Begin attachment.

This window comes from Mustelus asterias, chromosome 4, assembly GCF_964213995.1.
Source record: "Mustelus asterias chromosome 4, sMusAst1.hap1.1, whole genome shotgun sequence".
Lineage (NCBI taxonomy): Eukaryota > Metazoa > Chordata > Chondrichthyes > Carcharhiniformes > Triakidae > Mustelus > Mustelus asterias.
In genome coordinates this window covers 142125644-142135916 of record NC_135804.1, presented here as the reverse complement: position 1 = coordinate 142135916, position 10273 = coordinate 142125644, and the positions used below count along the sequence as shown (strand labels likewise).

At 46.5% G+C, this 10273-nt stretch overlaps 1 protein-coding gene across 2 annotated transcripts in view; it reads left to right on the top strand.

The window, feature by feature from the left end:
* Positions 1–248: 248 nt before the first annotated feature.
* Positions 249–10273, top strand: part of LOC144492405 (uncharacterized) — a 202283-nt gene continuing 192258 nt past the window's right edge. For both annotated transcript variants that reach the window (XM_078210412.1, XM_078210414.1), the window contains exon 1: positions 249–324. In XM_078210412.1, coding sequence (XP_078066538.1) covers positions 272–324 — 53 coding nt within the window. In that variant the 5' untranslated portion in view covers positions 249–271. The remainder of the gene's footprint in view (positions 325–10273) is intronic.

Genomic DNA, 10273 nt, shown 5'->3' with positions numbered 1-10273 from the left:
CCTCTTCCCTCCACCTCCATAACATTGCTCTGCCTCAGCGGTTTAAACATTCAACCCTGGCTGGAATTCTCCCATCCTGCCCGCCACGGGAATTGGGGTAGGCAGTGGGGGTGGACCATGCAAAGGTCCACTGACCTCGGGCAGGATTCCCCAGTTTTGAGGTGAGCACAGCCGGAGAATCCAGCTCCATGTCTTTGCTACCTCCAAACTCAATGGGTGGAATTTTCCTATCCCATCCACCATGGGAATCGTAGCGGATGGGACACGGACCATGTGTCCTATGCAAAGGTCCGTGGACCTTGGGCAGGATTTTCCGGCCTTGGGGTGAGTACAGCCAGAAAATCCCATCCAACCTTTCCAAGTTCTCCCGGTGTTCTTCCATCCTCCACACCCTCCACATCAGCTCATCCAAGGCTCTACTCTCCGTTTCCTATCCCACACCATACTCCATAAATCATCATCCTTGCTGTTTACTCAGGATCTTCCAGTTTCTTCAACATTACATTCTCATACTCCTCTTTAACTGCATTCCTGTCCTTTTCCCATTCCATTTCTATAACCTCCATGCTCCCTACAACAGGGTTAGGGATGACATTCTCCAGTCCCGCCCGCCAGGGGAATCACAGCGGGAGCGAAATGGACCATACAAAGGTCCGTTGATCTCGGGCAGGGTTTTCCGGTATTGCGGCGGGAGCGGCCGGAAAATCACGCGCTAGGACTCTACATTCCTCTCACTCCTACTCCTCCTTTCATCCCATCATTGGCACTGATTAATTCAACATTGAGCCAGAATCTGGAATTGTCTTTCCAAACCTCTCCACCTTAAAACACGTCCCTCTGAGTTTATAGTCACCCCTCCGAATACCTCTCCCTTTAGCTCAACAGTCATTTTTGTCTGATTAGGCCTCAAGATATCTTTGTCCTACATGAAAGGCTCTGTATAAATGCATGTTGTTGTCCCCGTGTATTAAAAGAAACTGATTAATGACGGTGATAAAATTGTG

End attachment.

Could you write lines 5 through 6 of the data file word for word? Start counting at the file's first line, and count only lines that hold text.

At 46.5% G+C, this 10273-nt stretch overlaps 1 protein-coding gene across 2 annotated transcripts in view; it reads left to right on the top strand.

The window, feature by feature from the left end: